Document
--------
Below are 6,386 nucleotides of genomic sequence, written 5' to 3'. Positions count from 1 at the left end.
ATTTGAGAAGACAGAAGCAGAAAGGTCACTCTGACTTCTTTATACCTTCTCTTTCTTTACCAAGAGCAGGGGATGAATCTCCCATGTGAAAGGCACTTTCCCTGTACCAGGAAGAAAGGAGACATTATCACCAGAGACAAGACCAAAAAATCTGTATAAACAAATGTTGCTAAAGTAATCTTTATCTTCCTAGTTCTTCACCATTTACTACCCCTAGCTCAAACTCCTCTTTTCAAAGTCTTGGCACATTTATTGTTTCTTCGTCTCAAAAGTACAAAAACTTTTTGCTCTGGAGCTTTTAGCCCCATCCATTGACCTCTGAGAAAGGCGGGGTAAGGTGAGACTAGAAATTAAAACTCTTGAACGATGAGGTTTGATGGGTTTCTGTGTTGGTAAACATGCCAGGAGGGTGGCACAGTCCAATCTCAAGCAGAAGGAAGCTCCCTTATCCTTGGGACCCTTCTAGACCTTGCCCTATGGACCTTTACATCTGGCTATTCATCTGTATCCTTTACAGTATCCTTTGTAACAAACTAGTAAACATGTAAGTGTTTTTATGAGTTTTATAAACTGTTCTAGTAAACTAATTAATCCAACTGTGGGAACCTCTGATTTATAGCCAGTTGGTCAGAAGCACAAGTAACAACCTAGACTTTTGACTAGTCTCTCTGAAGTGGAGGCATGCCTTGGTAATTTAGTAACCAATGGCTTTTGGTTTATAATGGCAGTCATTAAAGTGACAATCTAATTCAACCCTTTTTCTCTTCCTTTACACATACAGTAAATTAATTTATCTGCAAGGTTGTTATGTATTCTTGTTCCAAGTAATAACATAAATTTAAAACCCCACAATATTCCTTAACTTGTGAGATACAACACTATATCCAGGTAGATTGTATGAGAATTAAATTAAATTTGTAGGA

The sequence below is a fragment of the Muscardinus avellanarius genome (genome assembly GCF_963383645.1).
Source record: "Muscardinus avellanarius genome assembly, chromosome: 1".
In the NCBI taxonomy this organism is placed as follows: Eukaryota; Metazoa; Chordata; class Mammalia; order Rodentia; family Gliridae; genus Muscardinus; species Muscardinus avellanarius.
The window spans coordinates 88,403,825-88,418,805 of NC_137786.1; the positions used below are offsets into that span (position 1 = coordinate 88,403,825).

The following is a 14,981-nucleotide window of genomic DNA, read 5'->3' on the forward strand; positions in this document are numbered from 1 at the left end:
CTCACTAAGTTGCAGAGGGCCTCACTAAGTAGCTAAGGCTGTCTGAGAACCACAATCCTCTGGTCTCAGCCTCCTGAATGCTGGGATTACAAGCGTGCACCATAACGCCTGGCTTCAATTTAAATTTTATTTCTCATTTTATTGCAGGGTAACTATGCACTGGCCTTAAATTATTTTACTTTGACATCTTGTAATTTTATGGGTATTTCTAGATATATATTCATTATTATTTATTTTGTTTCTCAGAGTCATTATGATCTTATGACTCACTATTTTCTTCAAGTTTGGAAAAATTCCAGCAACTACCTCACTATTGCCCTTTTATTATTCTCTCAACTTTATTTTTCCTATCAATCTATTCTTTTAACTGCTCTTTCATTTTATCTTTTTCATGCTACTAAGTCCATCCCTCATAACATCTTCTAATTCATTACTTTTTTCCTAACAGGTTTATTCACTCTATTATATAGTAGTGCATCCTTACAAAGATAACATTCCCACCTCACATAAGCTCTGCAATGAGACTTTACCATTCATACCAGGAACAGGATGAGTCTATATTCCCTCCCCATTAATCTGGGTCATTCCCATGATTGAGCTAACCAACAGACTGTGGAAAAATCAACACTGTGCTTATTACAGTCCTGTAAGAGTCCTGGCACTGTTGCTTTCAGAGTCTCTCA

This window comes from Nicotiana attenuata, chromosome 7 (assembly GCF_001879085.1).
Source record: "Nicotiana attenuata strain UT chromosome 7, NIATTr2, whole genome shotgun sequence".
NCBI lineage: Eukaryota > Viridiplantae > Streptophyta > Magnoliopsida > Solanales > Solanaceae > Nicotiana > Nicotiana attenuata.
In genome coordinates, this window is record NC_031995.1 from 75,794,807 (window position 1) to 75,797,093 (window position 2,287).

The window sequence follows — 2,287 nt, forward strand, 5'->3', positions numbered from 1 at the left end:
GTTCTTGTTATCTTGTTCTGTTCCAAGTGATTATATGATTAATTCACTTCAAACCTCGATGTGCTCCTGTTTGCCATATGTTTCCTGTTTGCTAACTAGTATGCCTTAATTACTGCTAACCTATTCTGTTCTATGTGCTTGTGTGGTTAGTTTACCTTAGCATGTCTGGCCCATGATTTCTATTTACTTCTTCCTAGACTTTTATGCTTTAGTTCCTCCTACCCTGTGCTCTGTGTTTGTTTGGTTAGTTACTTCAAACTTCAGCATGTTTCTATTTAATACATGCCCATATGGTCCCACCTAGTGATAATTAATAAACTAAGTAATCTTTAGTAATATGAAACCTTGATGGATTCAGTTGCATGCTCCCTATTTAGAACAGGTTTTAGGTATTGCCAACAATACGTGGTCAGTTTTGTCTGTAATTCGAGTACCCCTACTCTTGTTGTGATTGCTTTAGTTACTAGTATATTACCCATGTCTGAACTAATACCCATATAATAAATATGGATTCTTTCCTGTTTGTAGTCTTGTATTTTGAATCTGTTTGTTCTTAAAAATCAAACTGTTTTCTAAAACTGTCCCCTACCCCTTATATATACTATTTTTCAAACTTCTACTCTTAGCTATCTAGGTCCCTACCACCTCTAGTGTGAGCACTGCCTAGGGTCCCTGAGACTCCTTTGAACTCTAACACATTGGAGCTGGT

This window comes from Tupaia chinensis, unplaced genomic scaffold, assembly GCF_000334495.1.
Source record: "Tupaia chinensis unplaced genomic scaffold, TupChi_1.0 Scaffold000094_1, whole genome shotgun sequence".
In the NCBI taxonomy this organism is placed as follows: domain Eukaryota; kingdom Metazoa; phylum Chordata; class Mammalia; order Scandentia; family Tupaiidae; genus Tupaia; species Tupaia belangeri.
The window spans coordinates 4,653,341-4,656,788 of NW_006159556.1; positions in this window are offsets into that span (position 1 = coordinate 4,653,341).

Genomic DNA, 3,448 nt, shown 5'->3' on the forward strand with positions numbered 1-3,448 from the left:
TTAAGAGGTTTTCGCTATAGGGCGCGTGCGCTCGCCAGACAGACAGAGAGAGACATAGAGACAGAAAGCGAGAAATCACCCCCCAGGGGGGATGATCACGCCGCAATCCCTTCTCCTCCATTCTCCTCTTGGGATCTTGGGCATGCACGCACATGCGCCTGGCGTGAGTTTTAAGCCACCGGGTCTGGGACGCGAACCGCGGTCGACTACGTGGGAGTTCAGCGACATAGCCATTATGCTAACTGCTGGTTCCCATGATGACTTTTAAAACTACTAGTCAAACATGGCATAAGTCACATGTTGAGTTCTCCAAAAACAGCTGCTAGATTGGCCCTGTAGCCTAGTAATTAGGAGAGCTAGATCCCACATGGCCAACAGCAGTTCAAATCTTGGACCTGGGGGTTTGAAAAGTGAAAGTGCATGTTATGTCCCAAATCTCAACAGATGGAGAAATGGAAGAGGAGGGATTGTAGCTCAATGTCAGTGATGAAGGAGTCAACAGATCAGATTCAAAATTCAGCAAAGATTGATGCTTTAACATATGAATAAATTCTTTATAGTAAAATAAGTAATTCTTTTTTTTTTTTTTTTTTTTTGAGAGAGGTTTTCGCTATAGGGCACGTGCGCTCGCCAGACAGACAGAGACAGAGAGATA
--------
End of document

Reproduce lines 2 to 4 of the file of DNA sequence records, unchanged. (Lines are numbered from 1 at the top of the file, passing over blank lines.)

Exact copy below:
ATTTGAGAAGACAGAAGCAGAAAGGTCACTCTGACTTCTTTATACCTTCTCTTTCTTTACCAAGAGCAGGGGATGAATCTCCCATGTGAAAGGCACTTTCCCTGTACCAGGAAGAAAGGAGACATTATCACCAGAGACAAGACCAAAAAATCTGTATAAACAAATGTTGCTAAAGTAATCTTTATCTTCCTAGTTCTTCACCATTTACTACCCCTAGCTCAAACTCCTCTTTTCAAAGTCTTGGCACATTTATTGTTTCTTCGTCTCAAAAGTACAAAAACTTTTTGCTCTGGAGCTTTTAGCCCCATCCATTGACCTCTGAGAAAGGCGGGGTAAGGTGAGACTAGAAATTAAAACTCTTGAACGATGAGGTTTGATGGGTTTCTGTGTTGGTAAACATGCCAGGAGGGTGGCACAGTCCAATCTCAAGCAGAAGGAAGCTCCCTTATCCTTGGGACCCTTCTAGACCTTGCCCTATGGACCTTTACATCTGGCTATTCATCTGTATCCTTTACAGTATCCTTTGTAACAAACTAGTAAACATGTAAGTGTTTTTATGAGTTTTATAAACTGTTCTAGTAAACTAATTAATCCAACTGTGGGAACCTCTGATTTATAGCCAGTTGGTCAGAAGCACAAGTAACAACCTAGACTTTTGACTAGTCTCTCTGAAGTGGAGGCATGCCTTGGTAATTTAGTAACCAATGGCTTTTGGTTTATAATGGCAGTCATTAAAGTGACAATCTAATTCAACCCTTTTTCTCTTCCTTTACACATACAGTAAATTAATTTATCTGCAAGGTTGTTATGTATTCTTGTTCCAAGTAATAACATAAATTTAAAACCCCACAATATTCCTTAACTTGTGAGATACAACACTATATCCAGGTAGATTGTATGAGAATTAAATTAAATTTGTAGGA

The sequence below is a fragment of the Muscardinus avellanarius genome (genome assembly GCF_963383645.1).
Source record: "Muscardinus avellanarius genome assembly, chromosome: 1".